While practicing trigonometry online I came across this one exercise which was too hard for me to solve:

$$ (\tan{4x} + \cot{4x}-\frac{5}{2})(\cos(2x) - |\sin{x}|) > 0 $$

In my humble opinion this is kind of overkill, because it exceeds even WolframAlpha's computation time and even then the solutions are uncommon values.

Frankly I don't even know where to start, but I'd start by noticing this. Let's say we have two expressions divided by brackets. Our condition will be true if either both of them are $>0$ or both of them are $<0$.

Now where I would have trouble is taking the intersection of all those sets of real numbers, so I was thinking that there must be an easier way to do this.

Can anyone help?

  • $\begingroup$ You can say $x = \frac{\arctan{y}}{4}$, then you would get equations involving $y$, can you try this $\endgroup$ Mar 20 '21 at 7:14


  • For the first term set $t=\tan(4x)$ and you get a quadratic in $t$ to solve.
  • Then solve $\tan(4x)=t$ for the $2$ roots found.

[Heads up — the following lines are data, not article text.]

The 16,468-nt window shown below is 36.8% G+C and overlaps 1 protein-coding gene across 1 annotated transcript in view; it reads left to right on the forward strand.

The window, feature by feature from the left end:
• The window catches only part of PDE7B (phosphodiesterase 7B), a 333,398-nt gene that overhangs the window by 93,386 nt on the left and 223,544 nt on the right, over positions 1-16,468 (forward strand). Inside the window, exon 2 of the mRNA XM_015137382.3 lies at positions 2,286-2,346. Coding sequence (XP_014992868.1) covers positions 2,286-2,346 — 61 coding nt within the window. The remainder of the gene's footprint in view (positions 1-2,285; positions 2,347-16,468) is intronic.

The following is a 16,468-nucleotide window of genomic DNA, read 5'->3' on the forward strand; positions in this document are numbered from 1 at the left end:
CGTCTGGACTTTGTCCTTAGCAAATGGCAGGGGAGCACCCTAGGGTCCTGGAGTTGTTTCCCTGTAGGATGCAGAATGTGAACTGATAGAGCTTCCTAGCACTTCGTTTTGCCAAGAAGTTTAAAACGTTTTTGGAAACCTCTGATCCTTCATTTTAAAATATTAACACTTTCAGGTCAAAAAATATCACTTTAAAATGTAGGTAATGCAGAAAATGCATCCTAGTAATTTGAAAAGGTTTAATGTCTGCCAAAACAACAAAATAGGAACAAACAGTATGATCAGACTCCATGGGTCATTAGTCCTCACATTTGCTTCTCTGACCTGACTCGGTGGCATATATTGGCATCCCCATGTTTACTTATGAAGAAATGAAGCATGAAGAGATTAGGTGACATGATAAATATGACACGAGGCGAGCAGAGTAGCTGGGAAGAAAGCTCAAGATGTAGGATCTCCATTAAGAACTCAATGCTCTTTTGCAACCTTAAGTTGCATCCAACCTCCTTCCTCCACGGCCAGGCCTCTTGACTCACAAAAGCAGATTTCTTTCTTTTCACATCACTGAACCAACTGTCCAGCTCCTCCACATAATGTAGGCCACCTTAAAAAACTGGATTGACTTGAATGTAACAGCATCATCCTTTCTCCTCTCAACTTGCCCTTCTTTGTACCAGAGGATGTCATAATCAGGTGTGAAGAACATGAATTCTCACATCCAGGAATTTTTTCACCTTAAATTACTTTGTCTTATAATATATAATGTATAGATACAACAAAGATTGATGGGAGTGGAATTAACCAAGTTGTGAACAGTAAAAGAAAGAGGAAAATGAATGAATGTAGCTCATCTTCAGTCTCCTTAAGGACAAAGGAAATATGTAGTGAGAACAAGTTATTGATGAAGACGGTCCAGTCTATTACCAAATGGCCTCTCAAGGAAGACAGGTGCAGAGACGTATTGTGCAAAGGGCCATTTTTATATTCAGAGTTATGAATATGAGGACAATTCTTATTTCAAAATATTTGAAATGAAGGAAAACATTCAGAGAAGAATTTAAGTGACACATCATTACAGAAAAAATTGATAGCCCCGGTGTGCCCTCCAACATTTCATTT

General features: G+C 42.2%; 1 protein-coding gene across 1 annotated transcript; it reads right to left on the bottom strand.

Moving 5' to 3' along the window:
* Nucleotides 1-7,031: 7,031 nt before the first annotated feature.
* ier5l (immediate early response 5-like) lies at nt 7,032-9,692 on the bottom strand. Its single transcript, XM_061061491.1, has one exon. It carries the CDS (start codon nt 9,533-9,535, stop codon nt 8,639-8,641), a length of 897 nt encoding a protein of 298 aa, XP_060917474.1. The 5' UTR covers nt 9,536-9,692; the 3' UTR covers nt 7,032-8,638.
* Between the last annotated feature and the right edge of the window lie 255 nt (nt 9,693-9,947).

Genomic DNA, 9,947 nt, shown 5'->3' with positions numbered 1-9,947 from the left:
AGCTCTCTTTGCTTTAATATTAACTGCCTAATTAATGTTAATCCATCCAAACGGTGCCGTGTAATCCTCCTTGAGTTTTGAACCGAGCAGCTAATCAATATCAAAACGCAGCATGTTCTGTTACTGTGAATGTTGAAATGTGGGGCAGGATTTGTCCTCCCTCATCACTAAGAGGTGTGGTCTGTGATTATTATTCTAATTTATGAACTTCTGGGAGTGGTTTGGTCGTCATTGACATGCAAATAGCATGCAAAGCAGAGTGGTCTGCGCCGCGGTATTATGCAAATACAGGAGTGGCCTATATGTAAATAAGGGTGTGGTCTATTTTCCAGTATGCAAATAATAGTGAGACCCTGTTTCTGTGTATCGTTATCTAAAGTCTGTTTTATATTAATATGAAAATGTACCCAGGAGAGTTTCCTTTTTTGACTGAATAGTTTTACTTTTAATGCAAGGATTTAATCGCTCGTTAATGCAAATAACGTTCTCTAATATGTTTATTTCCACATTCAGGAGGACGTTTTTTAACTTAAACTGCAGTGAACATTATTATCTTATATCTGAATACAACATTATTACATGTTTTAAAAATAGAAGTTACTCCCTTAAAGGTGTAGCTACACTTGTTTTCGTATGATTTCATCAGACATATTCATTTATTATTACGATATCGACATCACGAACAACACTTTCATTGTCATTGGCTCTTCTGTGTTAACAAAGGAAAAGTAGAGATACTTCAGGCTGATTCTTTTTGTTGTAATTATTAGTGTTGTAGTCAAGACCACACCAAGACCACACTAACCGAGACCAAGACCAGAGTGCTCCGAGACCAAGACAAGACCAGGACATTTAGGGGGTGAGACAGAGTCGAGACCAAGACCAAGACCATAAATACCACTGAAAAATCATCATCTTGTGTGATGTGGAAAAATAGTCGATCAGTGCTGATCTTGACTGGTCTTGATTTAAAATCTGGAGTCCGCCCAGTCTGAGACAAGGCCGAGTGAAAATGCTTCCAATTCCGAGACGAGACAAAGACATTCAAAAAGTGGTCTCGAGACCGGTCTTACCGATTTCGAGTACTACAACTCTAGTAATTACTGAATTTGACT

• For the second one set $s=\sin(x)$ and rewrite $\cos(2x)$ in function of $s^2$ another quadratic (well two in fact because of absolute value) to solve.
  • Then solve $\sin(x)=s$ for the $4$ roots found.
  • Find the minimal interval for describing the solution and extend all solutions by periodicity


$(\tan{4x} + \cot{4x}-\frac{5}{2})(\cos(2x) - |\sin{x}|) > 0$

$(\tan{4x} + \frac{1}{\tan{4x}}-\frac{5}{2})$$(1-2|sinx|^2 - |\sin{x}|)$ > 0

A= $\tan{4x} + \frac{1}{\tan{4x}}-\frac{5}{2}$

B=$1-2|sinx|^2 - |\sin{x}|$

So either (A <0 and B<0) or (A>0, B>0) , we can continue from here...


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